“God should have stopped with Golden Retrievers.”
—Barbara Zink, my sister.
It happened again. The boat arrived at the dock with an eerie cloud of silence over it. The woman was staring ahead with clinched jaw. The man had steam coming out his ears and had a vice grip on the wheel as they came into the dock rapidly. The fenders were not down as the neglected vessel slammed into the dock. She stepped off and called him an “Animal.” He tossed her bag on the dock and accused her of being a “Dog.” They were both wrong. The problem was not that he was an animal or that she was a dog, but that they weren’t.
Many yachtsmen would rescue their dog overboard rather than one of their guests and certainly before their spouse! Just kidding.
Those who aren't familiar with the joys may cringe at the thought of having a dog or cat aboard during a cruise, especially a long cruise. I tend to be more concerned about two legged guests. Granted, if you are trying to lift a 150-pound St. Bernard into a tippy 8-foot dinghy during a squall, I more than understand.
A 12-pound Teddy Bear Schnoodle like Baci, however, is far easier. In fact, she tolerates Lee’s 12-pound terrier, Allie, so long as Allie stays away from Baci’s begging spot under my chair during meals. They both protect us from dolphin swimming along our wakes and are quick to greet passers-by on the docks.
As a child, I had to take our dog ashore several times a day. I think that it may have had more to do with getting me out from under foot than the dog’s bladder, but I’ll never know.
To train Baci to go on the boat was very easy. Both of my trawlers, a Monk 36 and now a Grand Banks 49, have wide walk-around fiberglass decks. A quick trip to Home Depot for a 3x2 piece of Astroturf under an equally sized piece of sod was all I needed. Baci took to it almost immediately and as the sod died, I threw it over board and then just the Astroturf remained. Shortly later the Astroturf was gone and the fiberglass aft deck became her spot. She goes out alone for privacy and is very lady like. In this case, small dogs are an advantage for obvious reasons! A pail with a rope gets salt water to wash off the decks and no one would suspect her presence aboard.
We also had a cat named, Rascal for 6 months aboard when the kids were young. Rascal was terrific at catching bugs and getting small fish out of old conch shells. Aside from the time she got a lure stuck in her mouth and pulled a fishing pole down the deck, she was no problem. Kristen was in charge of her litter box under the steps each day, so there was no odor. Rascal was far less of a problem than having to fish my son Hans’ Legos out of the bilge on a regular basis!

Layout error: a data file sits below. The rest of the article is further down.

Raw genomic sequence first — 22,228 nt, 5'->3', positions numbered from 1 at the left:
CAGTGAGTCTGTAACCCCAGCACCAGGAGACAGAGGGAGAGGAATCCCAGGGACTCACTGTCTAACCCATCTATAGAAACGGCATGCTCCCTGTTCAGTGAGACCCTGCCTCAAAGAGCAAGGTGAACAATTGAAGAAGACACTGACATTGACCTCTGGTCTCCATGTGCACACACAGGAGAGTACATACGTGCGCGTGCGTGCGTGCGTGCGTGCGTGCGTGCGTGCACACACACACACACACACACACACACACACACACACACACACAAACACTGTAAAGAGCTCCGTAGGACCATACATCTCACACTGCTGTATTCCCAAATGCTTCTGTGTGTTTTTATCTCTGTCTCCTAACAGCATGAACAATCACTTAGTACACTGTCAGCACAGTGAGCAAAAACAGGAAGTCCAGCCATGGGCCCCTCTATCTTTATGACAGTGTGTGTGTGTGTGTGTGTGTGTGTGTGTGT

Baci and Allie do not consume my booze, plug the heads, complain about the weather, run out of clean clothes, deplete the water tank with countless showers, expect steaks & fresh fish, nor demand to be entertained. Usually, Baci just snuggles up next to someone on the settee hoping for her ears and tummy to be rubbed. Or she places a tennis ball next to us to be thrown.
A small bowl of water in the saloon and up on the flybridge with a bowl of dog food in an out of the way location is my idea of low maintenance. Baci also helps with guilt over too many naps. When Lee or I go into the master stateroom to lie down, Baci is quick to jump up and lay down on the softest spot. She assures us that naps are next to holiness, so we all sleep in peace.
Also, boat owners who left their pets at home, often call on the VH radio. “Ahoy, Mud Puddle Rose. We would like to invite Baci for cocktails and she can bring you along if she wants!” That is how they get their “dog fix” while away from their own and we in turn get to maintain our humanly friendships. Baci arrives, crawls on the captain’s lap, teaches him where to pet her and we get all the hors d’ oeuvres and booze we can consume. That more than makes up for the dog food bill!
Yes, an animal is a responsibility. But as Baci is snuggled up next to me as I write this blog and Allie is asleep at my feet, I wonder if God should have stopped at Teddy Bear Schnoodles.
Baci, who has now cruised with me over 12,000 miles says, “Keep on cruising.”
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